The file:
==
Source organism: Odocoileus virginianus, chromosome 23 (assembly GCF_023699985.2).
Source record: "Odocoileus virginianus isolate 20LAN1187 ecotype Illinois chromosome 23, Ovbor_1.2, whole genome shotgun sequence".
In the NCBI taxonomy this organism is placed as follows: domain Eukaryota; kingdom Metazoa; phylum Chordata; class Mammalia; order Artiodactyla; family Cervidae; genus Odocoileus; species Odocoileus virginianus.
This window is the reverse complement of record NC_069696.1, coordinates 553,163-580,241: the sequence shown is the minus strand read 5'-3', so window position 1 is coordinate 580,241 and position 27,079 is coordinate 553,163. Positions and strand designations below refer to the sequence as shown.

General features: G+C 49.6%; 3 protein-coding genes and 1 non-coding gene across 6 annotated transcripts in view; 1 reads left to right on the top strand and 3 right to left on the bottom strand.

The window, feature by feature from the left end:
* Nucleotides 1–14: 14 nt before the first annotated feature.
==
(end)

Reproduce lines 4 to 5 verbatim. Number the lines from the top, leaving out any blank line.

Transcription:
This window is the reverse complement of record NC_069696.1, coordinates 553,163-580,241: the sequence shown is the minus strand read 5'-3', so window position 1 is coordinate 580,241 and position 27,079 is coordinate 553,163. Positions and strand designations below refer to the sequence as shown.

General features: G+C 49.6%; 3 protein-coding genes and 1 non-coding gene across 6 annotated transcripts in view; 1 reads left to right on the top strand and 3 right to left on the bottom strand.